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Sunday, September 29, 2002



art

[ DRESSED FOR SUCCESS ]

Reyn’s ‘modest’ aloha
shirt still wears well

The reverse-print, button-down
collar style hit a local chord


By Crystal Kua
ckua@starbulletin.com

University of Hawaii sociology professor Albert Robillard remembers buying an aloha shirt at the Reyn's store in Ala Moana.

"An executive came over to me and said he had the sense his product played a social role in Hawaii," Robillard recalled.

Can an aloha shirt be a sign of the changing times?

"Social change is the variation in the symbols of dominance," Robillard said. "I came to UH from Michigan, where professors wore tweed sports jackets, broadcloth cotton blue shirts and ties. But here the aloha shirt reigns supreme, and the variety of aloha shirt worn by top UH administrators mirrors those worn in the executive suites of Bishop Street."

That "variety" of aloha shirt Robillard refers to is Reyn's signature -- the reverse-print, button-down collar, Ivy League-style cotton pullover.

California menswear retailer Reyn McCullough came to Hawaii in the early 1950s and partnered with seamstress Ruth Spooner, who sewed his designs. The first Reyn's store opened in 1959 in Ala Moana, and in 1962, Spooner sold her business to McCullough.

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CRAIG T. KOJIMA / CKOJIMA@STARBULLETIN.COM
Reyn's President and CEO Tim McCullough at the Ala Moana store with some of his merchandise.




"I'd like to say that we're modest, conservative, but we're proud of what we do, extremely proud," said Tim McCullough, president and chief executive officer and son of the founder.

Tim McCullough said modesty for his father translated into a new kind of aloha shirt.

"As far as fashion is concerned, my dad was responsible for essentially introducing traditional, Ivy League styling to the Hawaiian shirt and perhaps making it more business or more boardroom," Tim McCullough said. "His taste was conservative and understated, and that's really what the majority of our product line bespeaks is in good taste and in good style."

Reyn McCullough wanted an aloha shirt that could be worn professionally and casually, but aloha shirts at the time -- with its loud, touristy patterns -- wouldn't do. He liked the look of the sun-bleached prints of shirts worn by surfers, and he soon discovered that turning calico and floral prints inside out led to the look he was after.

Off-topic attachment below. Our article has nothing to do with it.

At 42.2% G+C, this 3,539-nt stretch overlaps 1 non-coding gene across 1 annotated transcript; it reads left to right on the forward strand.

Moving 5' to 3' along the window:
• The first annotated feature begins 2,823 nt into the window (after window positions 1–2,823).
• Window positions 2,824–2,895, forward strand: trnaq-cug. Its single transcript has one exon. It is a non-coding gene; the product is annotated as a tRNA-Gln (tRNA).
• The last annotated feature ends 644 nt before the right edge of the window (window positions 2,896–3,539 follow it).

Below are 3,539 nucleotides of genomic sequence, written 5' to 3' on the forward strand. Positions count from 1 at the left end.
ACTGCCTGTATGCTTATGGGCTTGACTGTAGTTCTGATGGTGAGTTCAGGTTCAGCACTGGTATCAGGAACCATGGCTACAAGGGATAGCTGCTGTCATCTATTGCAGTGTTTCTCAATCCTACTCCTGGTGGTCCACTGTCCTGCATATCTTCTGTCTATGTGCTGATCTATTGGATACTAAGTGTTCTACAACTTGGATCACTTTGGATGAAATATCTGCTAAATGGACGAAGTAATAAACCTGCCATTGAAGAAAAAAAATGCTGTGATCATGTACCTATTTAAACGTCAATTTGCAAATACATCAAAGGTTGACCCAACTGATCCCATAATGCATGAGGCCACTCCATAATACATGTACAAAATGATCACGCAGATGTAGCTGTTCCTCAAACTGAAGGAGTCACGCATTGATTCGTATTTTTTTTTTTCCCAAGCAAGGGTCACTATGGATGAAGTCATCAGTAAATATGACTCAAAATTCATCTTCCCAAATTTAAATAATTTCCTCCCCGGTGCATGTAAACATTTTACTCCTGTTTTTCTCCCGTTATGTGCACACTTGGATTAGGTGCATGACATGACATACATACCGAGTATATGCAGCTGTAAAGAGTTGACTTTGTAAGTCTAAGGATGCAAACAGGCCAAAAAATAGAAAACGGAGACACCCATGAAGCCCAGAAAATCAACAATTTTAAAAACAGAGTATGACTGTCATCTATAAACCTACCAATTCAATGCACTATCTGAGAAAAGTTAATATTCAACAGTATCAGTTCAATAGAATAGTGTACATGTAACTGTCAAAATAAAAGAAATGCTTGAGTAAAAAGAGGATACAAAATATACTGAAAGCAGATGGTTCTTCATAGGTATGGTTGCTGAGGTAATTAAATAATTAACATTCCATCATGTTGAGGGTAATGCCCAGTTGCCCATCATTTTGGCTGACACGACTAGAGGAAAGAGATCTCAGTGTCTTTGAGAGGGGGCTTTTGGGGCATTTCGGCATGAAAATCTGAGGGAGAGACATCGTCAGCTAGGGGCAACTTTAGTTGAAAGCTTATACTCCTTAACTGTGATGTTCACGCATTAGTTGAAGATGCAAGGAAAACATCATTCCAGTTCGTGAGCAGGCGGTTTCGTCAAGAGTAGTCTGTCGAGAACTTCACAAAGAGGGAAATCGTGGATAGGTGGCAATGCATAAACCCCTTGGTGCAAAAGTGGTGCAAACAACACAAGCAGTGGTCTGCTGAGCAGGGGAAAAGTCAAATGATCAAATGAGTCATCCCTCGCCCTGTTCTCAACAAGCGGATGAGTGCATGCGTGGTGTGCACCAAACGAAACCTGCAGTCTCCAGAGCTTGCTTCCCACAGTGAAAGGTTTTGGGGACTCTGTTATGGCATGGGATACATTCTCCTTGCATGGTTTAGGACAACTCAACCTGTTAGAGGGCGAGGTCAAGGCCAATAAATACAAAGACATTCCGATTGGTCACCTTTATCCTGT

Reyn McCullough was a member of the 1966 Hawaii Fashion Guild, which persuaded local businesses in 1966 to wear Hawaiian print garb to work on Fridays -- the birth of Aloha Friday.

In 1992, Robillard wrote a paper that was included in a book called "Social Change in the Pacific Islands."

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DENNIS ODA DODA@STARBULLETIN.COM
University of Hawaii professor Albert Robillard, center, was flanked by assistants Sylvia Lee and Richard Salvador. Robillard wrote a paper on Reyn's aloha shirts for a book, "Social Change in the Pacific Islands," aided by Lee and Salvador.




His paper entitled "Where Is Social Change in Hawaii? The Reyn's Aloha Shirt," lays out his arguments for why Reyn's aloha short embodies social change in Hawaii.

"While the Reyn's shirt is sold outside of Hawaii, it is in Hawaii where it has the most clear-cut symbolic function, a signification of social position," Robillard wrote.

"The Reyn's aloha shirt is taken to mean that the wearer occupies or properly aspires to a particular position in the relation to the command of capital and power."

That's especially true when executives newly arrived to the islands don a Reyn's shirt.

"The shirt produces the recognition of awareness of and therein membership in a place. Just as Hawaii pidgin English use produces membership, social solidarity in people living in Hawaii, people who grew up in Hawaii, the Reyn's aloha shirt is the belonging to a social group."

Tim McCullough said the made-in-Hawaii label -- hand in hand with its image -- is important to the company.

"We've always employed Hawaii people. We still maintain our manufacturing and distribution in Hawaii, which is a tremendous commitment when you can have apparel manufactured in many different foreign countries today at significant savings."


Reyn's

Founder: Reyn McCullough. Son Tim McCullough is the current president and chief executive officer.

Founded: 1949, Catalina Island, Calif.

First Hawaii store opened: 1959 at Ala Moana Center. The store is still in its original location.

Affiliated companies: Reyn Spooner Inc. (wholesale) and No Ka Oi Producers Inc. (manufacturing)

Reyn's stores: Oahu -- Ala Moana Center, Downtown Rack, Kahala Mall, Sheraton-Waikiki; Kauai -- Hyatt Regency; Maui -- Kapalua Bay Hotel, Whalers Village, Wailea; Big Island -- Hilton Waikoloa, Kona Village, the Orchid and Parker Ranch

Number of employees: About 250 people based in Hawaii



Reyn's



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